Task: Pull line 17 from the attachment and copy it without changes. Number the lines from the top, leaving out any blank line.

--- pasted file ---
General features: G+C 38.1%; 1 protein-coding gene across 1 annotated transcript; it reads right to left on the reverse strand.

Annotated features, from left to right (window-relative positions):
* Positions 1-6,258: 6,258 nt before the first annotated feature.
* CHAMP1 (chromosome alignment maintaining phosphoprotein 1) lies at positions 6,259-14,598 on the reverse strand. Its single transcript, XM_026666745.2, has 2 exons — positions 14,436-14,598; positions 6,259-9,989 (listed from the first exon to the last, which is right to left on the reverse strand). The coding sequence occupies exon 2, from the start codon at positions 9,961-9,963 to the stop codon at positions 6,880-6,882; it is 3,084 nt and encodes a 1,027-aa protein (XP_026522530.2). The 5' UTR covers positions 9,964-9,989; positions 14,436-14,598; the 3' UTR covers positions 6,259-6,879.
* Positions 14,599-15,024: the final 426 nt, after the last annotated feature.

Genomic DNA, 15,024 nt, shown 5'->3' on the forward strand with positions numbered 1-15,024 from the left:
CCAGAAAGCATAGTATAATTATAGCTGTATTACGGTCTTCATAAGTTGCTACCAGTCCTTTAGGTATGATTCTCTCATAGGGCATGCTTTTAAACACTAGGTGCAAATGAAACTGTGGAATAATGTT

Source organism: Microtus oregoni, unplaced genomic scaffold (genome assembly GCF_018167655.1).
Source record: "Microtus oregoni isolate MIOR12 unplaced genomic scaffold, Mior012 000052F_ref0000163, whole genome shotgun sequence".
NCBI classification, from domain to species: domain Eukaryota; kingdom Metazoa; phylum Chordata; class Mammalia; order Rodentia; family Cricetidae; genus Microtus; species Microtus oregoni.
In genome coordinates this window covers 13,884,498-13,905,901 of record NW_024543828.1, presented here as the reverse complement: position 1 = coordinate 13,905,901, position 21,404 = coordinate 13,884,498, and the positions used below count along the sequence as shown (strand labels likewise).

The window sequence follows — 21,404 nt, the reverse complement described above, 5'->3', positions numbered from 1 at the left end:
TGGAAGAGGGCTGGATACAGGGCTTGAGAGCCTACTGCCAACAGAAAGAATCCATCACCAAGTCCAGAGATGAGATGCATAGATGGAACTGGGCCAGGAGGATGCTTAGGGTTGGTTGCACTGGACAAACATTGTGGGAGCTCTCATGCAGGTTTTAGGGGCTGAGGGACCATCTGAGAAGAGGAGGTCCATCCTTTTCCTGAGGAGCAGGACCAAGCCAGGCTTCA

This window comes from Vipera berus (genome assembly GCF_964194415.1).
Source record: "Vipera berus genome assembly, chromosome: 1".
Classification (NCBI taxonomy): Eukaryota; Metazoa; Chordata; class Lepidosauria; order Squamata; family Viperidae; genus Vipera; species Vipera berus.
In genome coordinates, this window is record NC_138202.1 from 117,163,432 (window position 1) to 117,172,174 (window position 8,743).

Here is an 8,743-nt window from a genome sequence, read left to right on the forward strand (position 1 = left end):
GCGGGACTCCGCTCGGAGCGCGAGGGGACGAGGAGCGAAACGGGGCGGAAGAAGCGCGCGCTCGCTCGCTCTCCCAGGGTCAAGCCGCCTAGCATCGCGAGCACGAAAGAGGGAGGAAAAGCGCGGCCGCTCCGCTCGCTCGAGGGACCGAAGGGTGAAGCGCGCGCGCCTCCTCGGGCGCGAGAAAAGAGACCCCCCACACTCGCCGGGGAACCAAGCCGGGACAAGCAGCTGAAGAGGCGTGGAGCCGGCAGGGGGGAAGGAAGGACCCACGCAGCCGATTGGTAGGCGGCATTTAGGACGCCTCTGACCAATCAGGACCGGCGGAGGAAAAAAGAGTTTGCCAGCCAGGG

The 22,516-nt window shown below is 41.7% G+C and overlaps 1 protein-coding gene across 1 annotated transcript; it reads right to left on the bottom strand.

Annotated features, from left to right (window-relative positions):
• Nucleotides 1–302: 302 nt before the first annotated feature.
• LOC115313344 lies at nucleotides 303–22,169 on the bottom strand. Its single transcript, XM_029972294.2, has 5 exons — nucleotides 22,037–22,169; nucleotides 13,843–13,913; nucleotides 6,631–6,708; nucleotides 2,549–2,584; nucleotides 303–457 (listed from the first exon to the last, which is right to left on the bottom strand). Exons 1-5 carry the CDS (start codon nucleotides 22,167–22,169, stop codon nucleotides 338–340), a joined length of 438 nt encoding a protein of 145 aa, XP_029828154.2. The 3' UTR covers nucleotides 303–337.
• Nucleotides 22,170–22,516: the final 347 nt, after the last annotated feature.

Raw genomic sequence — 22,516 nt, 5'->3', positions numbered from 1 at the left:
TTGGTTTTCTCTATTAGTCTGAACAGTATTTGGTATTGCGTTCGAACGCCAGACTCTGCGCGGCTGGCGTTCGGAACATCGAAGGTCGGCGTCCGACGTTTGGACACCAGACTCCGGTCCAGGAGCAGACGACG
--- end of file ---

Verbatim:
In genome coordinates, this window is record NC_138202.1 from 117,163,432 (window position 1) to 117,172,174 (window position 8,743).